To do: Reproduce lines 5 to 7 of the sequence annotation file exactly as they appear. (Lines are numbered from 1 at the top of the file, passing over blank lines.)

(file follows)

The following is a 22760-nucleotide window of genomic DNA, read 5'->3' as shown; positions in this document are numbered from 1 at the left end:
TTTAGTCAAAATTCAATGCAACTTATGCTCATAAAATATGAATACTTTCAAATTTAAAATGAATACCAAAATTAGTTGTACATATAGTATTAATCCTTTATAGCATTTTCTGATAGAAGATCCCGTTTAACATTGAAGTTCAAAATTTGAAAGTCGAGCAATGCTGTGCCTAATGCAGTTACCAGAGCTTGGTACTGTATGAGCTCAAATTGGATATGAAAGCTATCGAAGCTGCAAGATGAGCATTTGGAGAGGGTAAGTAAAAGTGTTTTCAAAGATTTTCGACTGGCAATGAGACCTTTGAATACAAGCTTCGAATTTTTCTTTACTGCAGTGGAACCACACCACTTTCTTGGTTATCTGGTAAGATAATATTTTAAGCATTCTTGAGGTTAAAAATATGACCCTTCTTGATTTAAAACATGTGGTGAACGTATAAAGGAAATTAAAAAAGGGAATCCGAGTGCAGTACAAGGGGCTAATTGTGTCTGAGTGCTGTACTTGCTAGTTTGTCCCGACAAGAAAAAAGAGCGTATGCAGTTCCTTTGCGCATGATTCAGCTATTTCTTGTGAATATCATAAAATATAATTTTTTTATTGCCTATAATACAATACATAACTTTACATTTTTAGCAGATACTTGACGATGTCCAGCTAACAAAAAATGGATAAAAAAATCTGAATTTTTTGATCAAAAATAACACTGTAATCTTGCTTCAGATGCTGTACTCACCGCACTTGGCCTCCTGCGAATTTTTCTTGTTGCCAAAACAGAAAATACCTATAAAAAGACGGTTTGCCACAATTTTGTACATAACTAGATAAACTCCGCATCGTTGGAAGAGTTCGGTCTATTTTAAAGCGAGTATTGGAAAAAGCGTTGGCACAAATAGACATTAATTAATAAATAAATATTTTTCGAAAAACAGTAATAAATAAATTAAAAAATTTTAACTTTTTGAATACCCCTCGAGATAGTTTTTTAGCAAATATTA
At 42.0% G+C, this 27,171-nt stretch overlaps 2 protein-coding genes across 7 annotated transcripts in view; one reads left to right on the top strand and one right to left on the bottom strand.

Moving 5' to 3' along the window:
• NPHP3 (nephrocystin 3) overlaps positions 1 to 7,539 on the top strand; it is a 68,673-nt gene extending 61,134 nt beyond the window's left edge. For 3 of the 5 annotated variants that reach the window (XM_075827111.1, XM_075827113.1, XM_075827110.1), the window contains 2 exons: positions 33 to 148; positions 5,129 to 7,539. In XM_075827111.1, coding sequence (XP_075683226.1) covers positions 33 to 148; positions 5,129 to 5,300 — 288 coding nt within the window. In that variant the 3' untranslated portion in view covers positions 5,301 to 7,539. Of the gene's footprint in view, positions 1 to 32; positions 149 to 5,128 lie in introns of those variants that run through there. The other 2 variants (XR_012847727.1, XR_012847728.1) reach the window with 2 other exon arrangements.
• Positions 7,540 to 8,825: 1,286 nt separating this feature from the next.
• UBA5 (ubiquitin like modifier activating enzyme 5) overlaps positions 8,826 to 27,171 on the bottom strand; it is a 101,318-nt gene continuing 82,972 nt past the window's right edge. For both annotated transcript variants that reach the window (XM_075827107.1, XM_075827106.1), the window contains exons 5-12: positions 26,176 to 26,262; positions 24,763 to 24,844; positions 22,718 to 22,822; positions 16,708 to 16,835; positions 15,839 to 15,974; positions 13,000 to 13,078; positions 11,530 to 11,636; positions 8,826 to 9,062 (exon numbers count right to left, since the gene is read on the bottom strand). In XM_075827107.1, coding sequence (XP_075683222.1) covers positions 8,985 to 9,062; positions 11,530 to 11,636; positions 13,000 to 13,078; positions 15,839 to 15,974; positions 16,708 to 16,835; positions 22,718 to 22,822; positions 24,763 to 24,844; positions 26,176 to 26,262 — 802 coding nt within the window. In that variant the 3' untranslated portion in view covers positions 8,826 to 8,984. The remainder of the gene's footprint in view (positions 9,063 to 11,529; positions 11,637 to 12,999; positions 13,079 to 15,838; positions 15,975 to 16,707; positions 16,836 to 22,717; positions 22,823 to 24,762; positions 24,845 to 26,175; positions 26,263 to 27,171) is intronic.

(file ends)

• NPHP3 (nephrocystin 3) overlaps positions 1 to 7,539 on the top strand; it is a 68,673-nt gene extending 61,134 nt beyond the window's left edge. For 3 of the 5 annotated variants that reach the window (XM_075827111.1, XM_075827113.1, XM_075827110.1), the window contains 2 exons: positions 33 to 148; positions 5,129 to 7,539. In XM_075827111.1, coding sequence (XP_075683226.1) covers positions 33 to 148; positions 5,129 to 5,300 — 288 coding nt within the window. In that variant the 3' untranslated portion in view covers positions 5,301 to 7,539. Of the gene's footprint in view, positions 1 to 32; positions 149 to 5,128 lie in introns of those variants that run through there. The other 2 variants (XR_012847727.1, XR_012847728.1) reach the window with 2 other exon arrangements.
• Positions 7,540 to 8,825: 1,286 nt separating this feature from the next.
• UBA5 (ubiquitin like modifier activating enzyme 5) overlaps positions 8,826 to 27,171 on the bottom strand; it is a 101,318-nt gene continuing 82,972 nt past the window's right edge. For both annotated transcript variants that reach the window (XM_075827107.1, XM_075827106.1), the window contains exons 5-12: positions 26,176 to 26,262; positions 24,763 to 24,844; positions 22,718 to 22,822; positions 16,708 to 16,835; positions 15,839 to 15,974; positions 13,000 to 13,078; positions 11,530 to 11,636; positions 8,826 to 9,062 (exon numbers count right to left, since the gene is read on the bottom strand). In XM_075827107.1, coding sequence (XP_075683222.1) covers positions 8,985 to 9,062; positions 11,530 to 11,636; positions 13,000 to 13,078; positions 15,839 to 15,974; positions 16,708 to 16,835; positions 22,718 to 22,822; positions 24,763 to 24,844; positions 26,176 to 26,262 — 802 coding nt within the window. In that variant the 3' untranslated portion in view covers positions 8,826 to 8,984. The remainder of the gene's footprint in view (positions 9,063 to 11,529; positions 11,637 to 12,999; positions 13,079 to 15,838; positions 15,975 to 16,707; positions 16,836 to 22,717; positions 22,823 to 24,762; positions 24,845 to 26,175; positions 26,263 to 27,171) is intronic.